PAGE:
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UTRER'R PRAYER AT THE RICK BED OF MELANCTRON.

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HOPE, DESTROYED AT DEATH, 1 I. It is a case of hope destroyed.
RESTORED IN HEAVEN.

In such a case of bereavement as this,
BY REV. E. GREENWALD.

there is a dark, a very dark side. The “Thou destroyest the hope of man." distress which the stricken parents suffer, W E are sitting in the house of mourn- leads them to look only on the dark side,

W ing. In the centre of the room is a and to refuse to admit that there is, or can coffin that contains the corpse of a little be, a brighter sidestill all must acknowchild- lovely in death — its little hands ledge that there is a sadness in such events folded-and the sweet smile yet impressed that is well adapted to spread a deep gloom upon its face, with which it peacefully fell over their hearts. asleep in the arms of Jesus. Seated at its! The hope of its physical life is destroyed. side are the bereaved young parents, from What a beautiful object, a wonderful whose fond embraces death had snatched piece of mechanism, is a human being ! it, and they are overwhelmed in their deep How interesting and lovely, especially, is grief. It was their only child—a babe of a little child! It is then a man or woman two summers—the joy of their hearts—the l in miniature--but a most beautiful miniason of their hopes and the light of their ture. How fondly do its parents contemdwelling. The feelings that swell in their plate the exquisite jewel as it lies nestling breasts as they sit beside the coffin that in its mother's bosom, and wonder mingles contains their lost treasure, and which will with joy in their hearts, that such a treain a few hours be laid away in the dark, sure is theirs. They watch over its life cold grave, are painful in the extreme. with ceaseless vigilance, and start up The fond dream which they had cherished alarmed, and clasp it anxiously to their concerning its early life is destroyed. In bosoms, on the approach of danger. They the anguish of their souls they look up to contemplate with an interest that never the hand that has dashed their darling tires, the expanding of its bodily form, expectations to the ground, and say,, and the gradual development of its “Thou destroyest the hope of man.” strength. They look forward with pleas

Yes, mourning ones! we have in the ling hope to the time when the helpless death of your dear babe an instance of infant in their arms shall have attained hope destroyedbut if we look beyond that its manhood, and shall move in society, which appears, and view this event in the loved and honored by its associates. Many light of the Gospel, we will perceive in it vague, yet pleasant dreams concerning its also a case of hope restored. It may be future life, are cherished in the deep heart profitable in this solemn hour to consider of hearts of those that gave it birth. it in both these aspects.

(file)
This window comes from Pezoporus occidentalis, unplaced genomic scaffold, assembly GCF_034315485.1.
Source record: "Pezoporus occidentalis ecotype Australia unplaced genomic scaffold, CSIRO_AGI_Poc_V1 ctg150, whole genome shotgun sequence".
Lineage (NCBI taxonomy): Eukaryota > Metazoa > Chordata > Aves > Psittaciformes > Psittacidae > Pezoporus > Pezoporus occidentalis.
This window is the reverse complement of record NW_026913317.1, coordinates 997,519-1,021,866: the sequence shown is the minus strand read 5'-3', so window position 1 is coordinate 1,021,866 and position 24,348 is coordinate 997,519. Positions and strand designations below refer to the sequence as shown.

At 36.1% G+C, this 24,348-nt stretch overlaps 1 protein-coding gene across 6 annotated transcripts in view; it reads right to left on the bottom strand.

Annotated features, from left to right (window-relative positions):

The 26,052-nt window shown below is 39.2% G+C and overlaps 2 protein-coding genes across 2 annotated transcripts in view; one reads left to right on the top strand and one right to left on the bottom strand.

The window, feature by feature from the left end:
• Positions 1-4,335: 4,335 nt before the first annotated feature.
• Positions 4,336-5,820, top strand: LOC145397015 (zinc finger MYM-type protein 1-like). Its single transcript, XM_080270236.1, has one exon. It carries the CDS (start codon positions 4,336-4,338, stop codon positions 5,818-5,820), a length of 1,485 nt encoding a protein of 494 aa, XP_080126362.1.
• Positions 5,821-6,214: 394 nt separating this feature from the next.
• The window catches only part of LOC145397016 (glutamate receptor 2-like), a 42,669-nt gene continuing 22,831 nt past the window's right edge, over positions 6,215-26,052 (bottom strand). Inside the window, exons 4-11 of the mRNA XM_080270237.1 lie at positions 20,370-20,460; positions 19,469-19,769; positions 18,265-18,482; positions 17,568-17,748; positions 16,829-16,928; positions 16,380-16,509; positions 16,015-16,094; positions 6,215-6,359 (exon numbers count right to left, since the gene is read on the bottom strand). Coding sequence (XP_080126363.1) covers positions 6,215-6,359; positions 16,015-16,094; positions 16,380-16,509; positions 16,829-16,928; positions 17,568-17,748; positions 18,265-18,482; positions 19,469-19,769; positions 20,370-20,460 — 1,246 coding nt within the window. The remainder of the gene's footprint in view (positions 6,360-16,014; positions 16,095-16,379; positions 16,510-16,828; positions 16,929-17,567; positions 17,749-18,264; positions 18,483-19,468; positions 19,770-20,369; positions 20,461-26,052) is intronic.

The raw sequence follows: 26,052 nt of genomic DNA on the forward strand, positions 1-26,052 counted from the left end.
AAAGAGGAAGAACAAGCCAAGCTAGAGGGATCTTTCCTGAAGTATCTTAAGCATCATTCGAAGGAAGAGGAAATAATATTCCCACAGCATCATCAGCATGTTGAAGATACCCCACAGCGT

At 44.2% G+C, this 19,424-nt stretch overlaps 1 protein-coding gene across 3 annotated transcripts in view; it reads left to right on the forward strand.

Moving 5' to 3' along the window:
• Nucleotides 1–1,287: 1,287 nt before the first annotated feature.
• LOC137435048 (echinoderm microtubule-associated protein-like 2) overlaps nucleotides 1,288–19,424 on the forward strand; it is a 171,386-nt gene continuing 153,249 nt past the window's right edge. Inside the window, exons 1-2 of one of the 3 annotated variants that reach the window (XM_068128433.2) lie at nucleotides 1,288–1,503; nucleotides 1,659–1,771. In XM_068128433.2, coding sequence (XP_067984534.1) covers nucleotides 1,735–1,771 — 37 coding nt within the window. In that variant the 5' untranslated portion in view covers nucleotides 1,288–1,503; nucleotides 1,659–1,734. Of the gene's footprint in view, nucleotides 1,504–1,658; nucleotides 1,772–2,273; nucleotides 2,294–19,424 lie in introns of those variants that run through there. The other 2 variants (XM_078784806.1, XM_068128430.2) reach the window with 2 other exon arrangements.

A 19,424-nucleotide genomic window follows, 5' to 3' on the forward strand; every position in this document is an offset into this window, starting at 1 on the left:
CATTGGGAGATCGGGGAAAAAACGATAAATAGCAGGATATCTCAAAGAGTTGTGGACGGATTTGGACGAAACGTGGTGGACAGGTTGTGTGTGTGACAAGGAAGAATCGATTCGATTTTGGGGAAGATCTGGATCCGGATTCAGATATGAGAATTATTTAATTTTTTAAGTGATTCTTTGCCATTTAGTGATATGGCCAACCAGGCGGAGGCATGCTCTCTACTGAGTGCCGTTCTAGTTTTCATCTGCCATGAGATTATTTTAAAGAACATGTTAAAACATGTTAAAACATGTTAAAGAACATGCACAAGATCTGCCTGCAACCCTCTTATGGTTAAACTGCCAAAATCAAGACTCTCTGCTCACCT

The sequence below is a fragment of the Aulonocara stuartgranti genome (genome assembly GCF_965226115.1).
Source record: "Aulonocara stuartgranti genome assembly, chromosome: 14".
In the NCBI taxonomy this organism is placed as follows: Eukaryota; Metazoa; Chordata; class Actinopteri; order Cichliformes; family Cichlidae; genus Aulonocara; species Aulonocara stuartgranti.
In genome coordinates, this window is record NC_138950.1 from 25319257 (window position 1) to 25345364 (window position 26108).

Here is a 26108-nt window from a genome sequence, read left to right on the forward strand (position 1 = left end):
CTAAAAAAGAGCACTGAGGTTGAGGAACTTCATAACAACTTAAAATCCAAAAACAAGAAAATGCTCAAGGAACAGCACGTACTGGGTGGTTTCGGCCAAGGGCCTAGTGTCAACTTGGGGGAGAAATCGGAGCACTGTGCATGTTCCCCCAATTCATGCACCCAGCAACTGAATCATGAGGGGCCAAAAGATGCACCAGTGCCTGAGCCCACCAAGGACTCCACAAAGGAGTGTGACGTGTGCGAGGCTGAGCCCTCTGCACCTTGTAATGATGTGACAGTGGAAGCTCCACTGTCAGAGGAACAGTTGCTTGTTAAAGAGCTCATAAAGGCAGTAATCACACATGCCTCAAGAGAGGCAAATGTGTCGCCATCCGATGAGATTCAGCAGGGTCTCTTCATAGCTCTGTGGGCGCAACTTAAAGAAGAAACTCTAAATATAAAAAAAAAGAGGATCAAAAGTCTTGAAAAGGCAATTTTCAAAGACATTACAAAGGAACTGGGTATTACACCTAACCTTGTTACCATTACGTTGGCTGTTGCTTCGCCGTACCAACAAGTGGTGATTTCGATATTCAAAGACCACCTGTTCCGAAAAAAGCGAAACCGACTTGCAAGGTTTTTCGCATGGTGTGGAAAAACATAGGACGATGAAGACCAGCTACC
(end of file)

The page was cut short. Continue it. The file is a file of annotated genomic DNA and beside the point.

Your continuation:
| But how sadly are all these fond dreams VOL. III. NO. 4.

scattered, and these cherished hopes des- | brightly in the morning, but ere it had troyed, when the cold hand of death is ascended a few degrees from the horizon, suddenly laid upon it. How distressing | its rays were all obscured by the dark are their feelings when they look upon it, clouds that involved the world in the but it is pale in death-its bosom heaves gloom of night. The tender plant had not—its hands move not—its eyes no sent forth its beautiful foliage and its bud longer sparkle with life and pleasure. of promise, but a worm appeared suddenly How dire is the calamity when the won- at the root, and the bud of hope sickened, derful piece of mechanism has become a and withered, and died. Its career of wreck—the machinery stands still—the life that had begun so hopefully, and that process of dissolution has commenced, and was so interesting to its parents, is unes. in a few days that which was once such a pectedly cut short. The past seems to lovely babe, will have become a mass of you but a pleasant dream, and the earthly corruption and dust. Oh, how dreadful is future that you had expected for it will death! How hard to resign it, with all never come. A sad void is made in your the fond hopes which its infant life had hearts — the object around which your awakened, to the cold and dreary embraces dearest affections were entwined, has been of the grave.

taken away—and the present and the The hopes that had been indulged concern- future are alike cheerless and without ing its mental improvement are destroyed. hope to you. Indeed, you cannot yet

Parents usually promise themselves a realize the extent of your calamity, but large amount of pleasure from contribut. for days, and weeks, and months, the loss ing to the development of the mental you have sustained will seem to increase, faculties of the immortal being that has and leave a more painful impression upon been confided to their care.